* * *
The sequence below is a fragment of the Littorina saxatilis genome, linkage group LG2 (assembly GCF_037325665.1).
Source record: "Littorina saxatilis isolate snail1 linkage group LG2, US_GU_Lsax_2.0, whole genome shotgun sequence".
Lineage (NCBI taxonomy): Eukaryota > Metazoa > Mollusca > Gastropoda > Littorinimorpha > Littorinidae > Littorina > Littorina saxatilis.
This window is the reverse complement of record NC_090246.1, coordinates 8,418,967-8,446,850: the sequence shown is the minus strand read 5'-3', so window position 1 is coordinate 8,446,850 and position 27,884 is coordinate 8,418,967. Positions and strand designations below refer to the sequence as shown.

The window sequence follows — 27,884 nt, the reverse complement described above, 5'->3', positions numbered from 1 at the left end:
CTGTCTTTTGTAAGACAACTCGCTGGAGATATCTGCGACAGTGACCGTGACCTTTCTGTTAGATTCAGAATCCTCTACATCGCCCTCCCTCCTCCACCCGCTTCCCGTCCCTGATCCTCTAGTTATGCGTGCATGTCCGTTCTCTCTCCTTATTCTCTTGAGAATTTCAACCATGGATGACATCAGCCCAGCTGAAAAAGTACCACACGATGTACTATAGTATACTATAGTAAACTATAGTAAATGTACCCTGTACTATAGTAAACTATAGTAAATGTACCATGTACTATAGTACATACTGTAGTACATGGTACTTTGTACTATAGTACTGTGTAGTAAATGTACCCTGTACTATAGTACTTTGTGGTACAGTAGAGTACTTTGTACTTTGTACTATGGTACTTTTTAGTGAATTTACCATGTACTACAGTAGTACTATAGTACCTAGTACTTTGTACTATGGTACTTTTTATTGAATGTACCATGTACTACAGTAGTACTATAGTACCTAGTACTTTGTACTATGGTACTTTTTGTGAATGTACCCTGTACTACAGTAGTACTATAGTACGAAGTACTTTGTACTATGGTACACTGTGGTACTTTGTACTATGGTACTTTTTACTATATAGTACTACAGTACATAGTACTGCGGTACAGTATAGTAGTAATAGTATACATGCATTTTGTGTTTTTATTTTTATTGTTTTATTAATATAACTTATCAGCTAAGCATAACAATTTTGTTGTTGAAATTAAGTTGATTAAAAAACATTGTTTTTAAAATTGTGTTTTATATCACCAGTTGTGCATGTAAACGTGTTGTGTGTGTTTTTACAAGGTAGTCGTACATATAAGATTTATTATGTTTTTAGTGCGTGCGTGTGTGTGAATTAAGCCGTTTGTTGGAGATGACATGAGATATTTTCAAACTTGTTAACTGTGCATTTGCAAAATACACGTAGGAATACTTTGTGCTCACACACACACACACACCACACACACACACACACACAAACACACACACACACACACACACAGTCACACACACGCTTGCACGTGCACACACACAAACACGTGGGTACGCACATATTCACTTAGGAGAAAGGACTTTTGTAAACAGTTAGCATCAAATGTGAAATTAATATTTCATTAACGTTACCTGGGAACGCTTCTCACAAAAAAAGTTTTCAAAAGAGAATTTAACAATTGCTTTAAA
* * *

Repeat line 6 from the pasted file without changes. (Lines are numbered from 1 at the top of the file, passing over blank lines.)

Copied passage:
CTGTCTTTTGTAAGACAACTCGCTGGAGATATCTGCGACAGTGACCGTGACCTTTCTGTTAGATTCAGAATCCTCTACATCGCCCTCCCTCCTCCACCCGCTTCCCGTCCCTGATCCTCTAGTTATGCGTGCATGTCCGTTCTCTCTCCTTATTCTCTTGAGAATTTCAACCATGGATGACATCAGCCCAGCTGAAAAAGTACCACACGATGTACTATAGTATACTATAGTAAACTATAGTAAATGTACCCTGTACTATAGTAAACTATAGTAAATGTACCATGTACTATAGTACATACTGTAGTACATGGTACTTTGTACTATAGTACTGTGTAGTAAATGTACCCTGTACTATAGTACTTTGTGGTACAGTAGAGTACTTTGTACTTTGTACTATGGTACTTTTTAGTGAATTTACCATGTACTACAGTAGTACTATAGTACCTAGTACTTTGTACTATGGTACTTTTTATTGAATGTACCATGTACTACAGTAGTACTATAGTACCTAGTACTTTGTACTATGGTACTTTTTGTGAATGTACCCTGTACTACAGTAGTACTATAGTACGAAGTACTTTGTACTATGGTACACTGTGGTACTTTGTACTATGGTACTTTTTACTATATAGTACTACAGTACATAGTACTGCGGTACAGTATAGTAGTAATAGTATACATGCATTTTGTGTTTTTATTTTTATTGTTTTATTAATATAACTTATCAGCTAAGCATAACAATTTTGTTGTTGAAATTAAGTTGATTAAAAAACATTGTTTTTAAAATTGTGTTTTATATCACCAGTTGTGCATGTAAACGTGTTGTGTGTGTTTTTACAAGGTAGTCGTACATATAAGATTTATTATGTTTTTAGTGCGTGCGTGTGTGTGAATTAAGCCGTTTGTTGGAGATGACATGAGATATTTTCAAACTTGTTAACTGTGCATTTGCAAAATACACGTAGGAATACTTTGTGCTCACACACACACACACACCACACACACACACACACACAAACACACACACACACACACACACAGTCACACACACGCTTGCACGTGCACACACACAAACACGTGGGTACGCACATATTCACTTAGGAGAAAGGACTTTTGTAAACAGTTAGCATCAAATGTGAAATTAATATTTCATTAACGTTACCTGGGAACGCTTCTCACAAAAAAAGTTTTCAAAAGAGAATTTAACAATTGCTTTAAA